By: Liam Berti

When he opened his eyes, Tyrone Henry found himself in the back seat of his family’s heavily damaged Chevy Blazer. Unable to walk out of the vehicle, he knew the car accident had changed his life forever. He had lost the use of his legs—but not his ambition.

Henry was diagnosed with a T12-L1 spinal cord injury after an accident on Sept. 28, 2010, leaving him permanently paralyzed from the waist down. Henry’s day-to-day life had drastically altered, but a positive outlook presented new opportunities and experiences.

“From the accident, more doors have opened for me than closed,” said Henry, a first-year architectural technology student. “I’m more of a positive person now than I was before, just because I try to go after the positive situations instead of trying to feel sorry for myself.”

According to Henry, one of two things can happen when someone is faced with paralysis: they can retreat behind their disability or they can accept the hand that they have been dealt, rise to the occasion and overcome the obstacle.

For the 19-year-old Stittsville native, the choice was simple.

“My turn-around from the accident, the moment when I said I’m going to push myself and use my situation to get where I want to go, was instantaneous,” said Henry. “Even in the hospital, from the very beginning, I knew I was going to be an active guy for the rest of my life.”

In early December, Henry was honoured with a Celebration of People Award in Ottawa for advocating and helping improve the lives of those with disabilities. His involvement in various local sports, as well as sharing his experiences with students and schools in the area, earned Henry the notoriety of the Citizen Advocacy of Ottawa.

“It’s not uncommon for people to become as optimistic and positive as Tyrone is, but what is uncommon is that he’s come to that place very quickly,” said Brian Tardif, executive director of the Citizen Advocacy of Ottawa. “He’s demonstrated an acceptance and wisdom beyond his years.”

Since sustaining the spinal cord injury over two years ago, Henry has viewed the paralysis as an opportunity that has opened doors and introduced him to new and exciting endeavors. He is currently involved in sledge hockey, wheelchair racing, endurance racing, waterskiing and alpine skiing, with many new para-sports on the horizon.

“Tyrone is an illustration of the resilience of the human spirit and that’s extremely important for anybody that has a disability,” said Tardif. “It’s focusing on what can I do, what can I offer, what are my gifts, as opposed what can’t I do.”

Before the accident, the 19-year-old was an avid athlete, playing hockey, soccer and any other recreational sport that he came across. But whereas one person might view the injury as a negative constriction, Henry gained strength and optimism through a rigorous rehabilitation process.

His post-paralysis journey began by taking up cycling only two months after being released from the hospital. From there, there was no stopping Henry, who didn’t hesitate to try his hand at waterskiing and sledge hockey just months after the accident.

“One of my mentors came over and brought his bike along with him and he told me to take it down the road and see how it feels,” said Henry. “It was the first real exercise I had in a long time, and I was loving it. It was an amazing experience and from there it just caught on.”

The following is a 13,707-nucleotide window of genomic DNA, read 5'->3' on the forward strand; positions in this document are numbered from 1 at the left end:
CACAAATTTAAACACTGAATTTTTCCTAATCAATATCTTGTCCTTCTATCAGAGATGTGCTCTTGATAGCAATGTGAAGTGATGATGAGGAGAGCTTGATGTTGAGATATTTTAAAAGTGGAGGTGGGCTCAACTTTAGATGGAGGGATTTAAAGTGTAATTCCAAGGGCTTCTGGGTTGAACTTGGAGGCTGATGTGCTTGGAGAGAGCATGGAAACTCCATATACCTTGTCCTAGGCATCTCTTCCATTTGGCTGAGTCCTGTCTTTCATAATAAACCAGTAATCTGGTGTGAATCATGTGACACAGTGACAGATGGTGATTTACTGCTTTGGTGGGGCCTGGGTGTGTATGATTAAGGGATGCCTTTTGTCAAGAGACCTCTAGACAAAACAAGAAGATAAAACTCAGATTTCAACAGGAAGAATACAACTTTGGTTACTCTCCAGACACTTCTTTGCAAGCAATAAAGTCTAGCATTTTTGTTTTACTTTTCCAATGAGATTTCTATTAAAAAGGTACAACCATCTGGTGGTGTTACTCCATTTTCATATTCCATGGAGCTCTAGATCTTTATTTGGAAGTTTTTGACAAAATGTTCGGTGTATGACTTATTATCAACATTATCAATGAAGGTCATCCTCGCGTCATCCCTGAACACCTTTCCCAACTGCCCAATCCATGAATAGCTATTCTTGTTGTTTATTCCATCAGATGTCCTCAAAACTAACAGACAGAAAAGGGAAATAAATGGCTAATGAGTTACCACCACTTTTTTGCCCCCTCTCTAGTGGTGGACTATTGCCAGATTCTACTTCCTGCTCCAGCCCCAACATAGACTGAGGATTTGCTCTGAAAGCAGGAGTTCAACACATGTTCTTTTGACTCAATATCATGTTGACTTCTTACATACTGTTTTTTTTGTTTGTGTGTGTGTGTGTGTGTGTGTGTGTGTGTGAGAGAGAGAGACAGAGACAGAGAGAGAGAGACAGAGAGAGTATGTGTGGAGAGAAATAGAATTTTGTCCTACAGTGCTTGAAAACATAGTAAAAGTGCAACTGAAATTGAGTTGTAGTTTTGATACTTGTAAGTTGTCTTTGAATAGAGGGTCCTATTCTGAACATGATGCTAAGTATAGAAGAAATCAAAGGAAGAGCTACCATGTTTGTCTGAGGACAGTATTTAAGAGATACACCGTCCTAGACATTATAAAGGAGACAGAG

Henry has since taken part in multiple paraplegic marathons and races which earned him an invitation to join the Rick Hansen 25th Anniversary Relay, a cross-Canada journey that engages 7,000 participants who have made a positive influence on others. Henry has now been involved in the relay three times and was responsible for cycling some of the most demanding routes in the country.

“Rick is definitely someone I look up to and being able to be in contact with a national hero and icon is unbelievable,” said Henry. “I never would’ve dreamt about doing that before, but then I met Rick and that changed everything, it was so surreal.”

While that may not be remarkable in itself, Henry has his sights set on preparing to make the national sledge hockey team. Henry currently plays sledge hockey with his best friend and current member of the national men’s sledge team, Marc Dorion.

“Making the national team has always been my goal, since a few hours after the accident,” explained Henry. “Marc has been helping me out with practicing and what he’s done motivates me to go harder and faster every time I’m on the ice.”

Henry also entered the weight room over a year ago to supplement his on-ice training. Since leaving basic physiotherapy after the accident, Henry has trained with some of the top instructors in the area, as well as a group of top para-athletes in the capital region.

“Tyrone has a really good outlook on life as a disabled person, and where he wants to go and what he wants to do,” said Peter Morel, Henry’s personal trainer and president of Top Shape Fitness Studio. “It’s very important to have that final goal. He loves hockey and he’s at the physicality level now where, if he’s good at something, take it and see how far he can go with it.”

Henry’s pursuit of his goals and constant quest for an active lifestyle have made him an inspiration, motivation and role model for many who meet him. Being able to channel his energy towards sports gives him the release he needs.

“Tyrone, ultimately, can be an inspiration to people regardless of their abilities,” said Tardif. “He’s young and he’s got a great future ahead of him.”